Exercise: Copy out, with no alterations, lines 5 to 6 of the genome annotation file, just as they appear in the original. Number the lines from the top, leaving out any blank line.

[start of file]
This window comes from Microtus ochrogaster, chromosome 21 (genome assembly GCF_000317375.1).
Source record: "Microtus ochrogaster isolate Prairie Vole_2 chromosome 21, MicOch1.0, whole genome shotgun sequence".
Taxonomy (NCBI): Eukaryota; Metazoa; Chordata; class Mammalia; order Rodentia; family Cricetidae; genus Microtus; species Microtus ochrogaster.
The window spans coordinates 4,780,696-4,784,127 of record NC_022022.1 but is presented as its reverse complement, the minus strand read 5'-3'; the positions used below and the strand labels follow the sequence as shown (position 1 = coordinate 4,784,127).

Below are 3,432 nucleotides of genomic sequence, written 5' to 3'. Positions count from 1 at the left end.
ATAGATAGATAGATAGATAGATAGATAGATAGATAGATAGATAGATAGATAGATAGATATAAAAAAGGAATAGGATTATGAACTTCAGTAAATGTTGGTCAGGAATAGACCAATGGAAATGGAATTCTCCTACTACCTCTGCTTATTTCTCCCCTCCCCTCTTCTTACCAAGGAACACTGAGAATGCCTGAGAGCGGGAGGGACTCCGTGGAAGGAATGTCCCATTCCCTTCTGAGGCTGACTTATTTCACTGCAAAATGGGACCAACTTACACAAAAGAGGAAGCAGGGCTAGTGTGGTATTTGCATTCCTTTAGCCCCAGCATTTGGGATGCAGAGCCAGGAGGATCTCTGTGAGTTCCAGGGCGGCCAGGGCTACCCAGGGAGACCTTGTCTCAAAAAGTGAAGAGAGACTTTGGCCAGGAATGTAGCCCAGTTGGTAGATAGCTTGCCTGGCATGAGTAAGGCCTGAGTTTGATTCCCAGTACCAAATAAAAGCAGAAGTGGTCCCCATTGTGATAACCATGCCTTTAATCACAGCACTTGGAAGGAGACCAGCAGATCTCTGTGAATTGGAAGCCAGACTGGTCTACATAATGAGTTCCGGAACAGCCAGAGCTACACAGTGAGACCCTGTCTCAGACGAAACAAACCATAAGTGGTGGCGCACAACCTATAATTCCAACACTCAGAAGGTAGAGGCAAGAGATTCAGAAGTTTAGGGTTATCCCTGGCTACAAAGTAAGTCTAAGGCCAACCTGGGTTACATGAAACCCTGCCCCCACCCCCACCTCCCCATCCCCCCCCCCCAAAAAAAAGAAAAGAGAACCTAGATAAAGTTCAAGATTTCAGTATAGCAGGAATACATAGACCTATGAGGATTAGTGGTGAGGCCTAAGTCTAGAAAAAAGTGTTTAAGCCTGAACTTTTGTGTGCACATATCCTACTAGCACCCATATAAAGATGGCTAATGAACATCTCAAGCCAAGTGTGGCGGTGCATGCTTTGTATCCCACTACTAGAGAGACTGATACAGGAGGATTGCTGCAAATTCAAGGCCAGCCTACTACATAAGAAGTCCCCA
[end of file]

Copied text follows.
Below are 3,432 nucleotides of genomic sequence, written 5' to 3'. Positions count from 1 at the left end.
ATAGATAGATAGATAGATAGATAGATAGATAGATAGATAGATAGATAGATAGATAGATATAAAAAAGGAATAGGATTATGAACTTCAGTAAATGTTGGTCAGGAATAGACCAATGGAAATGGAATTCTCCTACTACCTCTGCTTATTTCTCCCCTCCCCTCTTCTTACCAAGGAACACTGAGAATGCCTGAGAGCGGGAGGGACTCCGTGGAAGGAATGTCCCATTCCCTTCTGAGGCTGACTTATTTCACTGCAAAATGGGACCAACTTACACAAAAGAGGAAGCAGGGCTAGTGTGGTATTTGCATTCCTTTAGCCCCAGCATTTGGGATGCAGAGCCAGGAGGATCTCTGTGAGTTCCAGGGCGGCCAGGGCTACCCAGGGAGACCTTGTCTCAAAAAGTGAAGAGAGACTTTGGCCAGGAATGTAGCCCAGTTGGTAGATAGCTTGCCTGGCATGAGTAAGGCCTGAGTTTGATTCCCAGTACCAAATAAAAGCAGAAGTGGTCCCCATTGTGATAACCATGCCTTTAATCACAGCACTTGGAAGGAGACCAGCAGATCTCTGTGAATTGGAAGCCAGACTGGTCTACATAATGAGTTCCGGAACAGCCAGAGCTACACAGTGAGACCCTGTCTCAGACGAAACAAACCATAAGTGGTGGCGCACAACCTATAATTCCAACACTCAGAAGGTAGAGGCAAGAGATTCAGAAGTTTAGGGTTATCCCTGGCTACAAAGTAAGTCTAAGGCCAACCTGGGTTACATGAAACCCTGCCCCCACCCCCACCTCCCCATCCCCCCCCCCCAAAAAAAAGAAAAGAGAACCTAGATAAAGTTCAAGATTTCAGTATAGCAGGAATACATAGACCTATGAGGATTAGTGGTGAGGCCTAAGTCTAGAAAAAAGTGTTTAAGCCTGAACTTTTGTGTGCACATATCCTACTAGCACCCATATAAAGATGGCTAATGAACATCTCAAGCCAAGTGTGGCGGTGCATGCTTTGTATCCCACTACTAGAGAGACTGATACAGGAGGATTGCTGCAAATTCAAGGCCAGCCTACTACATAAGAAGTCCCCA